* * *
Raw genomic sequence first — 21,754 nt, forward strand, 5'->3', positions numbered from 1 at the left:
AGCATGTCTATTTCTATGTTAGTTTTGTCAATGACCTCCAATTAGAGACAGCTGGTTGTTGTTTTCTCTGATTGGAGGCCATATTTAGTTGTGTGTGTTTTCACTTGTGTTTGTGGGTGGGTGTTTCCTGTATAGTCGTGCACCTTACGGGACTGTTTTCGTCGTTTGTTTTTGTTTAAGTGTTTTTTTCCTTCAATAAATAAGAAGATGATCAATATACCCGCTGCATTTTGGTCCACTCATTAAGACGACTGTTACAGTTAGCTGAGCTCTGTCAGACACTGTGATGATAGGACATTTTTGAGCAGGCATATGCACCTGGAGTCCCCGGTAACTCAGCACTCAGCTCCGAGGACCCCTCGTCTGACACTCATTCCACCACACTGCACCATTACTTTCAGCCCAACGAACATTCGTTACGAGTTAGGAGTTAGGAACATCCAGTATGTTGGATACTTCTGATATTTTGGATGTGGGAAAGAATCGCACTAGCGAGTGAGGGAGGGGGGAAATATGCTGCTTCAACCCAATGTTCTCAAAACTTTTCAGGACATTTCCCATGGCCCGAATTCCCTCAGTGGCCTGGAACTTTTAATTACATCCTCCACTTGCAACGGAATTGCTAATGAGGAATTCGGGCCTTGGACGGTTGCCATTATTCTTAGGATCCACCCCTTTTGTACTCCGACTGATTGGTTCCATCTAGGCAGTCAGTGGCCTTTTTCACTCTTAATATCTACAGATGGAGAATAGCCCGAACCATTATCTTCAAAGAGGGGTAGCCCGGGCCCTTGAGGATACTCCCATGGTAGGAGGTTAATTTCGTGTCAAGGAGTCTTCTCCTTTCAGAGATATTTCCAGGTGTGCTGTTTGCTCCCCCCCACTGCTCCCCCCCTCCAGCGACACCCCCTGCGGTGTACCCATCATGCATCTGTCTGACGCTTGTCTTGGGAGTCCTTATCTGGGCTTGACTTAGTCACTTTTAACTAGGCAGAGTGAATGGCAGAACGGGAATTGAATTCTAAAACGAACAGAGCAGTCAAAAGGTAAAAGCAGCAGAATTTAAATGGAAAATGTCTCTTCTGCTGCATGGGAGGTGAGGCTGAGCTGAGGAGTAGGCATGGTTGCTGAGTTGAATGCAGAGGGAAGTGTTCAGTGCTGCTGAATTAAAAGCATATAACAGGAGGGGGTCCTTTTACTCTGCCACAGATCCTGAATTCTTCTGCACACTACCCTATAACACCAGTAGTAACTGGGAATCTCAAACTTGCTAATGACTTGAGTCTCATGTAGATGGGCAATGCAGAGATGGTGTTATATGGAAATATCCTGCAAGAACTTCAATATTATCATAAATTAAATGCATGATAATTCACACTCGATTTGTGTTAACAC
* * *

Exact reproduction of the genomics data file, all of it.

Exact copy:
Raw genomic sequence first — 21,754 nt, forward strand, 5'->3', positions numbered from 1 at the left:
AGCATGTCTATTTCTATGTTAGTTTTGTCAATGACCTCCAATTAGAGACAGCTGGTTGTTGTTTTCTCTGATTGGAGGCCATATTTAGTTGTGTGTGTTTTCACTTGTGTTTGTGGGTGGGTGTTTCCTGTATAGTCGTGCACCTTACGGGACTGTTTTCGTCGTTTGTTTTTGTTTAAGTGTTTTTTTCCTTCAATAAATAAGAAGATGATCAATATACCCGCTGCATTTTGGTCCACTCATTAAGACGACTGTTACAGTTAGCTGAGCTCTGTCAGACACTGTGATGATAGGACATTTTTGAGCAGGCATATGCACCTGGAGTCCCCGGTAACTCAGCACTCAGCTCCGAGGACCCCTCGTCTGACACTCATTCCACCACACTGCACCATTACTTTCAGCCCAACGAACATTCGTTACGAGTTAGGAGTTAGGAACATCCAGTATGTTGGATACTTCTGATATTTTGGATGTGGGAAAGAATCGCACTAGCGAGTGAGGGAGGGGGGAAATATGCTGCTTCAACCCAATGTTCTCAAAACTTTTCAGGACATTTCCCATGGCCCGAATTCCCTCAGTGGCCTGGAACTTTTAATTACATCCTCCACTTGCAACGGAATTGCTAATGAGGAATTCGGGCCTTGGACGGTTGCCATTATTCTTAGGATCCACCCCTTTTGTACTCCGACTGATTGGTTCCATCTAGGCAGTCAGTGGCCTTTTTCACTCTTAATATCTACAGATGGAGAATAGCCCGAACCATTATCTTCAAAGAGGGGTAGCCCGGGCCCTTGAGGATACTCCCATGGTAGGAGGTTAATTTCGTGTCAAGGAGTCTTCTCCTTTCAGAGATATTTCCAGGTGTGCTGTTTGCTCCCCCCCACTGCTCCCCCCCTCCAGCGACACCCCCTGCGGTGTACCCATCATGCATCTGTCTGACGCTTGTCTTGGGAGTCCTTATCTGGGCTTGACTTAGTCACTTTTAACTAGGCAGAGTGAATGGCAGAACGGGAATTGAATTCTAAAACGAACAGAGCAGTCAAAAGGTAAAAGCAGCAGAATTTAAATGGAAAATGTCTCTTCTGCTGCATGGGAGGTGAGGCTGAGCTGAGGAGTAGGCATGGTTGCTGAGTTGAATGCAGAGGGAAGTGTTCAGTGCTGCTGAATTAAAAGCATATAACAGGAGGGGGTCCTTTTACTCTGCCACAGATCCTGAATTCTTCTGCACACTACCCTATAACACCAGTAGTAACTGGGAATCTCAAACTTGCTAATGACTTGAGTCTCATGTAGATGGGCAATGCAGAGATGGTGTTATATGGAAATATCCTGCAAGAACTTCAATATTATCATAAATTAAATGCATGATAATTCACACTCGATTTGTGTTAACAC